If your foremost dream is to jack into a dystopian cyberpunk reality where hackers play with human brains (and you also happen to love Japanese anime), you’d best book your flight to Tokyo right now — a Shibuya department store has set up a basic cyberspace simulator straight out of Ghost in the Shell. That’s the film Ghost in the Shell: S.A.C. Solid State Society, to be precise, which just got a stereoscopic 3D re-release in Japan this week, and in its honor creative services company Kayac set about constructing a high-quality Kinect hack. Microsoft’s depth camera tracks the lean of your body, while the honeyed virtual reality is projected onto a pair of nearby walls, and it’s your objective to slap the Tachikoma tank silly without falling over yourself. Get a peek at what it’s like to play with in the video above.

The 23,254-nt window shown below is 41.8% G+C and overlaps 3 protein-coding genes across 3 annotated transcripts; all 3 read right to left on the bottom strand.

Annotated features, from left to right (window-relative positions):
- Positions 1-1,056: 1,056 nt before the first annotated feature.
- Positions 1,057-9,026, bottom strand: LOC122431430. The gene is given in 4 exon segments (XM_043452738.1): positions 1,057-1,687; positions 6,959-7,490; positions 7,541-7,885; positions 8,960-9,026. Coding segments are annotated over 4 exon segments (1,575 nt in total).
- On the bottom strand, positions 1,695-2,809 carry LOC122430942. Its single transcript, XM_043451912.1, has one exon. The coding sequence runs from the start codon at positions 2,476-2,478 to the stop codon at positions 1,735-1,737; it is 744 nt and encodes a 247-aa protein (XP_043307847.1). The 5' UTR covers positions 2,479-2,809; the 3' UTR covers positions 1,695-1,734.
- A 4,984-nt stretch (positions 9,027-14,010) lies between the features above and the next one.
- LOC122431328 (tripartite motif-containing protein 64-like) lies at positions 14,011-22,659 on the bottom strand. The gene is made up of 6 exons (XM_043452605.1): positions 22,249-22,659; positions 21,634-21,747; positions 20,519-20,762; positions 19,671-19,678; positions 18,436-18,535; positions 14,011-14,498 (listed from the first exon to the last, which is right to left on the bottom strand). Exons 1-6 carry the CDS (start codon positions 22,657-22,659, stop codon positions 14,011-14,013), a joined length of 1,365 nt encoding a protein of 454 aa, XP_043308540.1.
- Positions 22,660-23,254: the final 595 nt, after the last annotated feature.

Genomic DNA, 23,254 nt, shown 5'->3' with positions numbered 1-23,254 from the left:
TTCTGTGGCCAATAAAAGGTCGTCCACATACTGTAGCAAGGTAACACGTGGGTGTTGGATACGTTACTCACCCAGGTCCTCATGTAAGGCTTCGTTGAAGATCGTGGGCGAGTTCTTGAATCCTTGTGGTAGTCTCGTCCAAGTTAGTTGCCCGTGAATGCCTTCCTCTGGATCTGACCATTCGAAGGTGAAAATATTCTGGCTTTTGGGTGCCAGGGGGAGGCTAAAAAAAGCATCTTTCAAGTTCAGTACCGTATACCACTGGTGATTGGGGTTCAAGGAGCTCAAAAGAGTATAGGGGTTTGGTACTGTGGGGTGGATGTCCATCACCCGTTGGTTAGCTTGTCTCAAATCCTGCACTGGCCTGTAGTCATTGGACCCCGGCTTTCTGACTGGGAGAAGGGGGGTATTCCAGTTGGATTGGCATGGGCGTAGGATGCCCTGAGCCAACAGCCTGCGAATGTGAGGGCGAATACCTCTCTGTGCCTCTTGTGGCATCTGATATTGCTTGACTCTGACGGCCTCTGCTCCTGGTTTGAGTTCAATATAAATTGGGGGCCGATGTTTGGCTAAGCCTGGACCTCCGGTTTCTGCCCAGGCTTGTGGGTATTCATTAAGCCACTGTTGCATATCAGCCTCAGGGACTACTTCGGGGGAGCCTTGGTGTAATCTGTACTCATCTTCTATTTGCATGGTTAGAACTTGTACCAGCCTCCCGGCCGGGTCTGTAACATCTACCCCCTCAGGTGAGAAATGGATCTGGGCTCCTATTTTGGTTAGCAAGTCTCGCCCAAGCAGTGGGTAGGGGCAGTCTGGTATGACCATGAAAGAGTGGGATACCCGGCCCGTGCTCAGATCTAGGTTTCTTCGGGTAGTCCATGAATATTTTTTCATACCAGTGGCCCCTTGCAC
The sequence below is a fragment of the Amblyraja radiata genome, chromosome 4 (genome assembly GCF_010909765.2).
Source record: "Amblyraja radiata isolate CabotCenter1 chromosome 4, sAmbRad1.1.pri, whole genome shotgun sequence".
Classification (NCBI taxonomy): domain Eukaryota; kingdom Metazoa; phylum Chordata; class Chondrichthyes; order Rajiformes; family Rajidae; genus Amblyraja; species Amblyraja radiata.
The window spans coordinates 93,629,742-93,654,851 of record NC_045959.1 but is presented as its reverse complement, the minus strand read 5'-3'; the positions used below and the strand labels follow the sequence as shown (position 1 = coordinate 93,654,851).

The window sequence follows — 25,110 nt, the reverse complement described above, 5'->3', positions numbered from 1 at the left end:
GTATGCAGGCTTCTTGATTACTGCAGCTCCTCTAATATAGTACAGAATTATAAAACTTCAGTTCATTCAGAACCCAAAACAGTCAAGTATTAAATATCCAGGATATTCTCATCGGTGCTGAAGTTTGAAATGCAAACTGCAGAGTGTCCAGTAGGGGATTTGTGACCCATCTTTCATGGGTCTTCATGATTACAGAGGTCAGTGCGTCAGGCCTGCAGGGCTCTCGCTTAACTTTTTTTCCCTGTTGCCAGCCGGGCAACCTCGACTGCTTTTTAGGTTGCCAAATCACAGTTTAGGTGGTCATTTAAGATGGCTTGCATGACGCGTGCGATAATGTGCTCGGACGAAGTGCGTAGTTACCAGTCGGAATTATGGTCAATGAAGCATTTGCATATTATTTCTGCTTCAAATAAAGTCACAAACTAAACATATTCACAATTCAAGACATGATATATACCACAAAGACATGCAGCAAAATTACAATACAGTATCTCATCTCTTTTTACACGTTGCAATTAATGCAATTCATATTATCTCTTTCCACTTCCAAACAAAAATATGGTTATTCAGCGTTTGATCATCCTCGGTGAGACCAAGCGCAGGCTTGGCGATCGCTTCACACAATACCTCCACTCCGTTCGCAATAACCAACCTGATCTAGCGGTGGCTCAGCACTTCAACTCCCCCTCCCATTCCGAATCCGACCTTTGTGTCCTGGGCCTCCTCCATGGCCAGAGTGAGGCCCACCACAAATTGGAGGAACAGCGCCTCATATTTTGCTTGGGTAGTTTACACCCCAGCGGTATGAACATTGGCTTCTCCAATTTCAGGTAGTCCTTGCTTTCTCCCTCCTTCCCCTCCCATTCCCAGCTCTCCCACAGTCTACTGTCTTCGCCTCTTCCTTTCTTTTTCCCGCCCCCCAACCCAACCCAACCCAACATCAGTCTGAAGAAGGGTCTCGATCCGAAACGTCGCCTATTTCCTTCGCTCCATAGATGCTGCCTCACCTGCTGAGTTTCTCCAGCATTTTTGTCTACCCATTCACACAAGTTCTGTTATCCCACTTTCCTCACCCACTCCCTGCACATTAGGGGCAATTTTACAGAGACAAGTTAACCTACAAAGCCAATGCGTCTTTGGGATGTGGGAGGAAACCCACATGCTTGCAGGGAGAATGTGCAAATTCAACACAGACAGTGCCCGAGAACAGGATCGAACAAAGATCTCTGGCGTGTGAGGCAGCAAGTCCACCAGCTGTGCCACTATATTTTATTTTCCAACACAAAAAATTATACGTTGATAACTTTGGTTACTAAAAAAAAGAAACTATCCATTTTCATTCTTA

Just because Microsoft’s Mediaroom IPTV service is finally supported on the Xbox 360 after years and years of expectations (as seen above) doesn’t mean the rumor mill stops, with rumors surfacing of a “Project Orapa” that reportedly combines Xbox Live, Kinect and IPTV service all in one. ZDNet’s Mary Jo Foley has heard from tipsters that it’s related to the previously rumored Ventura multimedia project and will let subscribers to Mediaroom powered IPTV services like U-Verse use Kinect’s gesture and voice recognition like ESPN3 already does to control their TV experience while Xbox users would get “more content.” We should find out how much of this is reality and how it ties into previous rumors pretty quickly, since it’s apparently going to be in testing this month, and available by the upcoming holiday season.